Monique “Orisha Love” Letamendi has been in love with theater, poetry and music for as long as she can remember. Starting in 2010, she began teaching poetry and literacy in various state-funded programs. Monique has extended her talents to various social reform movements, including #fightfor15, Black Woman Blueprint at the Roulette Theater, and unconstitutional stop-and-frisk policies with Make The Road New York. Monique has facilitated workshops with National Black Writers Conference at Medgar Evers College, and performed at Pratt University and Barnard College. From poetry to performing to supporting and mentoring young girls all over NYC, Orisha is teaching youth to love themselves, love their struggles and love their neighbors.
Em Odesser is the 17-year-old Editor in Chief and co-creator of Teen Eye Magazine, a publication completely run by and for creators under 19. In 2017, she was named one of Vice’s “6 Young Activists Who Made History.” She is based in New York City, where she works on 8-Ball Community’s public access television station. Em serves as the executive assistant for Sad Girls Club.
Darci Siegel is currently a Battered Women Legal Services intern at Sanctuary for Families, working on campaigns for New York State and Federal Bills addressing sex trafficking, and has done work on domestic violence, child trafficking, gender-based violence and immigration. She has worked for Equality Now, the Feminist Press, The Collective Sex at Pure House, and The Arts Effect. She has given many keynotes, including at the UN Commission on the Status of Women Conference and the National Summit on Human Trafficking. She has written for HelloGiggles, GirlTalkHQ, and has been interviewed by CNN, NY1 and The New York Times. A second-year student at Vassar College, Darci is majoring in International Studies with a minor in Women & Gender Studies, where she holds leadership positions in an array of campus administrative offices, committees and programs addressing sexual assault.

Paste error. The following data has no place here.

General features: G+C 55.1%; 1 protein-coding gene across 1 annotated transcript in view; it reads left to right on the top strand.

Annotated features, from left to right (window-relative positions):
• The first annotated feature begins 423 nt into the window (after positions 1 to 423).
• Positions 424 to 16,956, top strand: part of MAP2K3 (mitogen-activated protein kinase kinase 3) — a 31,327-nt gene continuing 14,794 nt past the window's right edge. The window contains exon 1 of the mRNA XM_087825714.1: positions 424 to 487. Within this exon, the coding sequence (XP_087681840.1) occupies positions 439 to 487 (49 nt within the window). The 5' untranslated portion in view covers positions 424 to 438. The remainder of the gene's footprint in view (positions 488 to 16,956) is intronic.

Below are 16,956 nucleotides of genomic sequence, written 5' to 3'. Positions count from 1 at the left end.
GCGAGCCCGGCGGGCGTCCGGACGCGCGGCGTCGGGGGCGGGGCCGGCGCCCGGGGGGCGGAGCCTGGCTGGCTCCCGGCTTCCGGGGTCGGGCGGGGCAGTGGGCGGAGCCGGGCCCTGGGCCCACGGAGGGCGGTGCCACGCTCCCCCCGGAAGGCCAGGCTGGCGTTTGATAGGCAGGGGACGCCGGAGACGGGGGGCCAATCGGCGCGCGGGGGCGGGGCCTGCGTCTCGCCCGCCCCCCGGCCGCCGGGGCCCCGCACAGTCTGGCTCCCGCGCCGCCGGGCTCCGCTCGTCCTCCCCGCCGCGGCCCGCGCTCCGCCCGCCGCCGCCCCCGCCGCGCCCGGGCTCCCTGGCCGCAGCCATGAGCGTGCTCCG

Priyanka Voruganti is a 15-year-old poet, actress, and singer, but most importantly, an activist. Through writing about issues like strict gender conventions in Indian culture, acting to raise awareness about sexual assault and rape culture, and singing traditional Hindustani music to celebrate Indian culture and music, Priyanka strives to incorporate intersectional feminism in everything she does.